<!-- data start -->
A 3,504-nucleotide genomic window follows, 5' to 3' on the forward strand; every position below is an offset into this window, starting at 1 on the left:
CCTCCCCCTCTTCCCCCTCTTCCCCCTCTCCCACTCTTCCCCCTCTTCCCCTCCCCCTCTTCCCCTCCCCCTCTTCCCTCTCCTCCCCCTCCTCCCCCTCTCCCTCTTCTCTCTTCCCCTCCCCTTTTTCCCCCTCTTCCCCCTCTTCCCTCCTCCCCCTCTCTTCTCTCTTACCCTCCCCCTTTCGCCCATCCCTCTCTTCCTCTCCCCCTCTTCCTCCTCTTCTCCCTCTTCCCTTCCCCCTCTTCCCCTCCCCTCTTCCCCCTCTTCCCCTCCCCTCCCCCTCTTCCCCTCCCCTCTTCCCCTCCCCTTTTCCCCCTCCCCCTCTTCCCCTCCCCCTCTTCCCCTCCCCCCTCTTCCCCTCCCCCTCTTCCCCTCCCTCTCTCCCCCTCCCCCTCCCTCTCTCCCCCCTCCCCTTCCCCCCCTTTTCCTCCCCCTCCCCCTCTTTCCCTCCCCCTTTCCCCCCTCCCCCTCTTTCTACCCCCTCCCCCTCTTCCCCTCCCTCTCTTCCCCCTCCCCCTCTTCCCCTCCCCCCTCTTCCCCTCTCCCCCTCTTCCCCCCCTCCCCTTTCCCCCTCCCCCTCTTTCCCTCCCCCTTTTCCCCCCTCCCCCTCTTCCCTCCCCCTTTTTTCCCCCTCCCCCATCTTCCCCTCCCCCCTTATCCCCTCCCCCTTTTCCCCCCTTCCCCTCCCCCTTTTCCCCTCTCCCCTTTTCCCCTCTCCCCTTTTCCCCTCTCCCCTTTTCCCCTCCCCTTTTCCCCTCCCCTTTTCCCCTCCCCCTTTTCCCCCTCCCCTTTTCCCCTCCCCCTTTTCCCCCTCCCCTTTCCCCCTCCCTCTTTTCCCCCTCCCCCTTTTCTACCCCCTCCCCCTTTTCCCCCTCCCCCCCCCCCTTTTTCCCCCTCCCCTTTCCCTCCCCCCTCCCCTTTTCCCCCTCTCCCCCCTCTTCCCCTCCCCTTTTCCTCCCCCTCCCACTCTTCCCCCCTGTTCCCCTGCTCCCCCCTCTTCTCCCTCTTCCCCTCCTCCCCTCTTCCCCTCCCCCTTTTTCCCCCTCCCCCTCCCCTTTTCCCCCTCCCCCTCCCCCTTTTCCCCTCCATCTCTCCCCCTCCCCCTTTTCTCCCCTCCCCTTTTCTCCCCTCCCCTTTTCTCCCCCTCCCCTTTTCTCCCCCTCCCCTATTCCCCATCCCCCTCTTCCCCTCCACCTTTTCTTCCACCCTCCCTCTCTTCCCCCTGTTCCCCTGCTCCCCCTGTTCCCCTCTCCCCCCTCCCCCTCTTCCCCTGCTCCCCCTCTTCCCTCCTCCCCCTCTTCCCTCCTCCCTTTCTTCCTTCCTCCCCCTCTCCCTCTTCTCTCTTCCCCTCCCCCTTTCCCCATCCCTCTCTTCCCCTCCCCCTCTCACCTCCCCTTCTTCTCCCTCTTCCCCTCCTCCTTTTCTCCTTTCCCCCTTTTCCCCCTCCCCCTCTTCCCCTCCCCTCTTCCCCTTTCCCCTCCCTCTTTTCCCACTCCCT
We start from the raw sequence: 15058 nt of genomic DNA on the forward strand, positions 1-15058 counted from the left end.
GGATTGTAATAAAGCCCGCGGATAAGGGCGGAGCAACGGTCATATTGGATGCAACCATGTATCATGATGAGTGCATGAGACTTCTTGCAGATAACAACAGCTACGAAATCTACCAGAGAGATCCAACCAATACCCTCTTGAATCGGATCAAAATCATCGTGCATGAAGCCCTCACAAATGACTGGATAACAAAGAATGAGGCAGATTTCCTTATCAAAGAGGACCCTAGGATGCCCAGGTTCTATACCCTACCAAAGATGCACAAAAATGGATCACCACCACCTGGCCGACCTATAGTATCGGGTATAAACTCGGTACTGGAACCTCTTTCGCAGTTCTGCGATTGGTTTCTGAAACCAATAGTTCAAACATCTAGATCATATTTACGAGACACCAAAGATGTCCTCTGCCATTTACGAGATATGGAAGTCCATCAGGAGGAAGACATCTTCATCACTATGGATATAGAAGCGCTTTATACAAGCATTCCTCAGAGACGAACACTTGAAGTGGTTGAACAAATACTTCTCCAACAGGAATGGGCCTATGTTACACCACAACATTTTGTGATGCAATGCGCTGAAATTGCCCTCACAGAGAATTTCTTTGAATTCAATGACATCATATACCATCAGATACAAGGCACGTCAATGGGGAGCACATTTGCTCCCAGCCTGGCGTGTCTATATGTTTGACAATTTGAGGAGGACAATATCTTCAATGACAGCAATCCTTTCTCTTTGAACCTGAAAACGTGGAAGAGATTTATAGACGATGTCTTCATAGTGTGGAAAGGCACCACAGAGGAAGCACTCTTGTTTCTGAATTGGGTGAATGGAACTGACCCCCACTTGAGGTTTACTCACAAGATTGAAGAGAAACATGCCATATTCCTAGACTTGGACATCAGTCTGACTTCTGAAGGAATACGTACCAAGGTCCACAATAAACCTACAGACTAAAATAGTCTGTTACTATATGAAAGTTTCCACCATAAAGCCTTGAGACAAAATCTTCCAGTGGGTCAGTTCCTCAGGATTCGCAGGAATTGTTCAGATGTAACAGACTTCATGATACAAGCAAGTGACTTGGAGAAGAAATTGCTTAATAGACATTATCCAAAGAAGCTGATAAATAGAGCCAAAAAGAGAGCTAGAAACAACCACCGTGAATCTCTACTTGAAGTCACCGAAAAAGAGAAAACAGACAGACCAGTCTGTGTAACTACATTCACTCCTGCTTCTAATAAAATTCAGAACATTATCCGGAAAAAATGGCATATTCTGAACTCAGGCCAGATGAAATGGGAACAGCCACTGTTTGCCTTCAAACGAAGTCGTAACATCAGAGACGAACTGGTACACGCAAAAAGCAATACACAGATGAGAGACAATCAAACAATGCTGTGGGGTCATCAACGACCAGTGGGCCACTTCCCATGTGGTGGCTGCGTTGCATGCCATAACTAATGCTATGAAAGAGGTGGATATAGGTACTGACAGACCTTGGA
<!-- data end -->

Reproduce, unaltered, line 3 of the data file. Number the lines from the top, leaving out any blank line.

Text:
We start from the raw sequence: 15058 nt of genomic DNA on the forward strand, positions 1-15058 counted from the left end.